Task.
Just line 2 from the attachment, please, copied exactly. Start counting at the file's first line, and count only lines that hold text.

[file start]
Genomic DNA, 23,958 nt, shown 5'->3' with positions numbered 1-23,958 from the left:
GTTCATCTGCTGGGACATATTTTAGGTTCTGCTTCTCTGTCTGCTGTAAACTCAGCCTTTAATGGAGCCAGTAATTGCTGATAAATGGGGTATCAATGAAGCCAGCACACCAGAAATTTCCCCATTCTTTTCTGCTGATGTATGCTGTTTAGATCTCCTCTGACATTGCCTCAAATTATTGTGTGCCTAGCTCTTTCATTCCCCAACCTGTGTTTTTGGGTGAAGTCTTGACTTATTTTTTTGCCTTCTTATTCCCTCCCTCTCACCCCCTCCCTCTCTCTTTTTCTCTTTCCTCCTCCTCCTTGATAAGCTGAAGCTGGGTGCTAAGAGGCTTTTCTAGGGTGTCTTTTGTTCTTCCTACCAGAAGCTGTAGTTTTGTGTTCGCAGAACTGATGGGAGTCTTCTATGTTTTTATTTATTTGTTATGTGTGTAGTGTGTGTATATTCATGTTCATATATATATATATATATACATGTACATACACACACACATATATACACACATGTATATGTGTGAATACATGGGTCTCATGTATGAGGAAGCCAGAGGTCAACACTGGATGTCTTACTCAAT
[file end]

GTTCATCTGCTGGGACATATTTTAGGTTCTGCTTCTCTGTCTGCTGTAAACTCAGCCTTTAATGGAGCCAGTAATTGCTGATAAATGGGGTATCAATGAAGCCAGCACACCAGAAATTTCCCCATTCTTTTCTGCTGATGTATGCTGTTTAGATCTCCTCTGACATTGCCTCAAATTATTGTGTGCCTAGCTCTTTCATTCCCCAACCTGTGTTTTTGGGTGAAGTCTTGACTTATTTTTTTGCCTTCTTATTCCCTCCCTCTCACCCCCTCCCTCTCTCTTTTTCTCTTTCCTCCTCCTCCTTGATAAGCTGAAGCTGGGTGCTAAGAGGCTTTTCTAGGGTGTCTTTTGTTCTTCCTACCAGAAGCTGTAGTTTTGTGTTCGCAGAACTGATGGGAGTCTTCTATGTTTTTATTTATTTGTTATGTGTGTAGTGTGTGTATATTCATGTTCATATATATATATATATATACATGTACATACACACACACATATATACACACATGTATATGTGTGAATACATGGGTCTCATGTATGAGGAAGCCAGAGGTCAACACTGGATGTCTTACTCAAT